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  • Computationalism: Still the Only Game in Town: A Reply to Swiatczak’s “Conscious Representations: An Intractable Problem for the Computational Theory of Mind”. [REVIEW]David Davenport - 2012 - Minds and Machines 22 (3):183-190.
    Abstract Mental representations, Swiatczak (Minds Mach 21:19–32, 2011) argues, are fundamentally biochemical and their operations depend on consciousness; hence the computational theory of mind, based as it is on multiple realisability and purely syntactic operations, must be wrong. Swiatczak, however, is mistaken. Computation, properly understood, can afford descriptions/explanations of any physical process, and since Swiatczak accepts that consciousness has a physical basis, his argument against computationalism must fail. Of course, we may not have much idea how consciousness (itself a rather (...)
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  • Artificial Consciousness: From Impossibility to Multiplicity.Chuanfei Chin - 2017 - In Vincent C. Müller (ed.), Philosophy and Theory of Artificial Intelligence 2017. Berlin: Springer. pp. 3-18.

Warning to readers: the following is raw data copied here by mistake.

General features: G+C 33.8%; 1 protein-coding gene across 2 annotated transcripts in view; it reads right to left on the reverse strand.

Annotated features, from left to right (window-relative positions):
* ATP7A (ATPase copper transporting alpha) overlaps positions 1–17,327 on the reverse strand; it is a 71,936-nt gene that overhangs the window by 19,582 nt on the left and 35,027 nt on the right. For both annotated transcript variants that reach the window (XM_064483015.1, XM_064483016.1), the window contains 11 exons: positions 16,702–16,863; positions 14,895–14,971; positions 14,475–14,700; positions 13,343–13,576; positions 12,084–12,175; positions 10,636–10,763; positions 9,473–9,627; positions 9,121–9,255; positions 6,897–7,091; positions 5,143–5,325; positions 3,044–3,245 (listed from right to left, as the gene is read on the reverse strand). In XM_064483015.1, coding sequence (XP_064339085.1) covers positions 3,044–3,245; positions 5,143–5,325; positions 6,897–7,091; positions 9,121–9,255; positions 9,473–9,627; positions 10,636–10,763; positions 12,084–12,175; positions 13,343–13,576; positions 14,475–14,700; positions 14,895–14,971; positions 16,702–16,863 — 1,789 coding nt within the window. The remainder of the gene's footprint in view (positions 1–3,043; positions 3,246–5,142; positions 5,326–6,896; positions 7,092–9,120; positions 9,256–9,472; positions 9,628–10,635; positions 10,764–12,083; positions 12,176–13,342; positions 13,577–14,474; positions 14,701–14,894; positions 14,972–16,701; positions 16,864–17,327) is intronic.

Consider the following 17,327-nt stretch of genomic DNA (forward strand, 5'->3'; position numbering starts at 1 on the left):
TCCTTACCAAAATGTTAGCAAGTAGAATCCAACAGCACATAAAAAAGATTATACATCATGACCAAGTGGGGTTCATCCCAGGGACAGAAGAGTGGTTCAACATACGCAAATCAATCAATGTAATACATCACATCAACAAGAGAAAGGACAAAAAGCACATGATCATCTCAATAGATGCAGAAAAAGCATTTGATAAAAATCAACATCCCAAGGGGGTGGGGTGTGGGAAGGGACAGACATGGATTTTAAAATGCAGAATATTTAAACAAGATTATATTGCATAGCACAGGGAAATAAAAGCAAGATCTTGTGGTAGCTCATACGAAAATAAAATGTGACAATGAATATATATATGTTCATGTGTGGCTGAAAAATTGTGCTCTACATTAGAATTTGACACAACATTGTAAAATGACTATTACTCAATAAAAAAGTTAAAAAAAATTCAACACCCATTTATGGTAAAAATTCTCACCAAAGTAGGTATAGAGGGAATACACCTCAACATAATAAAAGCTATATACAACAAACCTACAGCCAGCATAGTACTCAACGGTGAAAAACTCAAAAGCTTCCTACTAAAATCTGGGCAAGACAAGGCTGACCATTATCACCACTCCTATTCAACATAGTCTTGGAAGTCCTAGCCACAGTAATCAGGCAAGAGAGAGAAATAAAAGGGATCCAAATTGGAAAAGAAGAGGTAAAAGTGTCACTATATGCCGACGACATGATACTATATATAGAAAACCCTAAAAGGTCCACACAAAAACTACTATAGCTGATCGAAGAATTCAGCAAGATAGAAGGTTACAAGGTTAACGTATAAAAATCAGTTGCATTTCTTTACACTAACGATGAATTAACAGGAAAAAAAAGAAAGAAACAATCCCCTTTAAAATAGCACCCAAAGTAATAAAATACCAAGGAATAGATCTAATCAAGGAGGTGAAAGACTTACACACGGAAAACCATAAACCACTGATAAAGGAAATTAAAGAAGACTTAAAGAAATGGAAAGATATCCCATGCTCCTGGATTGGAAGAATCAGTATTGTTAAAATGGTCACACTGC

How has multiplicity superseded impossibility in philosophical challenges to artificial consciousness? I assess a trajectory in recent debates on artificial consciousness, in which metaphysical and explanatory challenges to the possibility of building conscious machines lead to epistemological concerns about the multiplicity underlying ‘what it is like’ to be a conscious creature or be in a conscious state. First, I analyse earlier challenges which claim that phenomenal consciousness cannot arise, or cannot be built, in machines. These are based on Block’s Chinese (...)
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  • All Watched Over by Machines of Silent Grace?John Mark Bishop - 2011 - Philosophy and Technology 24 (3):359-362.
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  • All Watched Over by Machines of Silent Grace?Mark Bishop - 2011 - Philosophy and Technology 24 (3):359-362.